A friend recently asked me if I’d known what I know now before our move to England, would I have done it? (That is, if it were an option.)
The short answer, yes. The long answer is contained in this letter I wish now-me could have sent to then-myself a year ago, as our Omaha house was being packed into hundreds of boxes to vanish for a few months.
Remember, you? I know things are just crazy right now. And I know you’re hoping that as soon as you hop on that plane, it will all magically just be perfect because you’re finally leaving.
I hate to break it to you: your husband’s right. It’s going to take a while.
You’re in the midst of one of your hardest years yet. OK, OK. Hardest two years. But when you come out of it, you’re going to be amazed at who you’ll become.
There are so many silly things that you don’t need to be afraid of. Military bases aren’t scary after all, driving on the wrong side of the road will feel natural in no time, you’ll find all of the baby supplies you need when you get there. You aren’t going to do anything to get beheaded and the people speak English, for crying out loud.
It’s true that your husband will leave for a few months shortly after you arrive. You know how deployments sneak up on you like that. It’s just going to be a lot different this time, with the baby, no work to go to, and just a few new friends. There are going to be a lot of loooong days and lonely nights. Read a lot and blog more!
Speaking of the baby… you’re going to find that spending all day every day with him and no one else is sometimes really challenging. Find a routine for the things you need to get done, and figure out how to work it and some new adventures with him. You don’t want to have all of the chores waiting for you at night. Use the quiet time to do things that make you feel good about yourself.
And speaking of feeling good about yourself… don’t beat yourself up about not getting to the gym. One day (SPOILER ALERT) he’s going to stop napping in the mornings and you’ll make it a part of your new routine. Get outside and explore as much as possible, though! Summers go really fast there. And your stuff isn’t going to arrive for a while so you don’t need to worry about being around to get settled in.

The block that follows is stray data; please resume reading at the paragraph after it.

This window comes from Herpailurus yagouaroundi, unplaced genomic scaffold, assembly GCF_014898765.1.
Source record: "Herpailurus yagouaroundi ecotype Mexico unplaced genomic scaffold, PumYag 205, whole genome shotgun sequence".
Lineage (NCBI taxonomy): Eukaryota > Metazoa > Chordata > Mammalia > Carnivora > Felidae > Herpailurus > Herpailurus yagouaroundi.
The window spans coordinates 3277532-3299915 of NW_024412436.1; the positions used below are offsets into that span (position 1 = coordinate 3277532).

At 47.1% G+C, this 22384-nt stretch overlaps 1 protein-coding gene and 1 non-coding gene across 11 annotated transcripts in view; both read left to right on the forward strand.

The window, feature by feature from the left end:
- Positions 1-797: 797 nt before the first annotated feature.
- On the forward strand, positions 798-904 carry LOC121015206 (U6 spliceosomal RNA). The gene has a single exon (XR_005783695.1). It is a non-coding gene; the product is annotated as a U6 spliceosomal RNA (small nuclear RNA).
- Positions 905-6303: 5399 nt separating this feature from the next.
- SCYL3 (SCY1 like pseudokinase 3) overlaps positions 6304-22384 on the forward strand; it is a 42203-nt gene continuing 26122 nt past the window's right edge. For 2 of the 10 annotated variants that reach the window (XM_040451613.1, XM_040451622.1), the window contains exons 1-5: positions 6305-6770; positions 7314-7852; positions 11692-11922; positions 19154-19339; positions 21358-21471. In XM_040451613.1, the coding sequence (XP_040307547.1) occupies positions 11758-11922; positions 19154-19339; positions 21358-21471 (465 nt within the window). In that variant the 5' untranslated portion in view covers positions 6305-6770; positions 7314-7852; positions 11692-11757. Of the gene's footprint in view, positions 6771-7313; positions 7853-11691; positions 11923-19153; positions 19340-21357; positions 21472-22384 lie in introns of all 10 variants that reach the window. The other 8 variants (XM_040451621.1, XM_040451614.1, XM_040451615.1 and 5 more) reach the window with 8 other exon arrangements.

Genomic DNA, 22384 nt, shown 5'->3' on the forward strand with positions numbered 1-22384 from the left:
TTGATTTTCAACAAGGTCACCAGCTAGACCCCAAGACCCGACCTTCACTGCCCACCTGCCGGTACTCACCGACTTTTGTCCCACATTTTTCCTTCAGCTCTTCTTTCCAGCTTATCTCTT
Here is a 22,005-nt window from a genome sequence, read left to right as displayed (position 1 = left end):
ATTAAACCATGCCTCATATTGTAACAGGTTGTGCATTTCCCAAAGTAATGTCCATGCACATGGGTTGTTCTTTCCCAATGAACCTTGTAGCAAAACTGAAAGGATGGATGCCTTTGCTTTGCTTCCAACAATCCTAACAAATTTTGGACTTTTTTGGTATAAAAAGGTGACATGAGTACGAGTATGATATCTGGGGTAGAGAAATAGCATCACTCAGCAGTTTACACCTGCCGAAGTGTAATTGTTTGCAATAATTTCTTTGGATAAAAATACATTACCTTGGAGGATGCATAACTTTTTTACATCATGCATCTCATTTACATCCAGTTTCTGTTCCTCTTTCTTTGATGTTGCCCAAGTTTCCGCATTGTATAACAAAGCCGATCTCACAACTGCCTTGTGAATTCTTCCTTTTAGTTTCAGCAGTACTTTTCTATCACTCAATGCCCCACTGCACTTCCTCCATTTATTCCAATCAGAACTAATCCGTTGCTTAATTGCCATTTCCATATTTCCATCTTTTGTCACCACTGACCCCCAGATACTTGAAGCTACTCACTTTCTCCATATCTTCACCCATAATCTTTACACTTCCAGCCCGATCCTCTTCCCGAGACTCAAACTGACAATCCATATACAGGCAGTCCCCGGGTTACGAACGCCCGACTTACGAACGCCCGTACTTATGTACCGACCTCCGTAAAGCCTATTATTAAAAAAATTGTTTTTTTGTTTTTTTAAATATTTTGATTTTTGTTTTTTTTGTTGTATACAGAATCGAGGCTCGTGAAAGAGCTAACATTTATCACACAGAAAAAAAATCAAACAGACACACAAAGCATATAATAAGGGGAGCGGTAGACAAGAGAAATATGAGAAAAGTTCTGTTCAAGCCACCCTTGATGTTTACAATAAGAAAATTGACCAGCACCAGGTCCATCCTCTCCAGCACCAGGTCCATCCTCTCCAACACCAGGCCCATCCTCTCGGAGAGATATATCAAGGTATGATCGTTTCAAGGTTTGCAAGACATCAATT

There will come a time when you hope your household goods have been lost in some tragic shipping accident, because you’re getting tired of waiting and you’re afraid it won’t all fit. This won’t happen. The accident, that is. You’ll have to wait three months to get your stuff, and it won’t all fit.
Also, if you get a chance, write a letter to your three-months-ago self and tell her to start going through the basement and closets to get rid of even more stuff.
Since it will be a while before that amazing glider arrives, be sure to ask FMO for an extra chair for the baby’s room so you don’t have to feed him on the floor in the middle of the night that whole time. That’s the worst. Trust me.
There are 42 million steps between now and getting settled. They might tell you it’s just 20. Expect tasks to subdivide, expect offices to be closed, and expect everything to be a little difficult. You’ll get through it, it’s what you do. Think about starting a binder with folders and checklists at the beginning – treat it like you would have an event back at the office.
You probably already know it’s going to be really hard to be so far from family, but you’ll be stunned at how quickly the time flies. Go track down the other spouses at the squadron – they’re very welcoming and are an invaluable resource for dealing with getting settled. They’ll take you out for a proper tea and become your family away from family. Plus, they’ll encourage you to get out and see so many cool new things!
You’re embarking on a big adventure with your sweet little family, and you’re not going to want to change any of it. You’re about to discover how strong you really are, how amazing your husband really is, what a piece of wonder your little guy is, and how much you love where you’ve come from. And in one year, you can tell yourself, “you’ve come a long way, baby!”
PS: You’re going to hate street parking.
PPS: There’s nothing good on British TV, either.
I’d like to give proper credit where due, to Courtney @ larking. for planting the seed of a letter to myself. Cheers!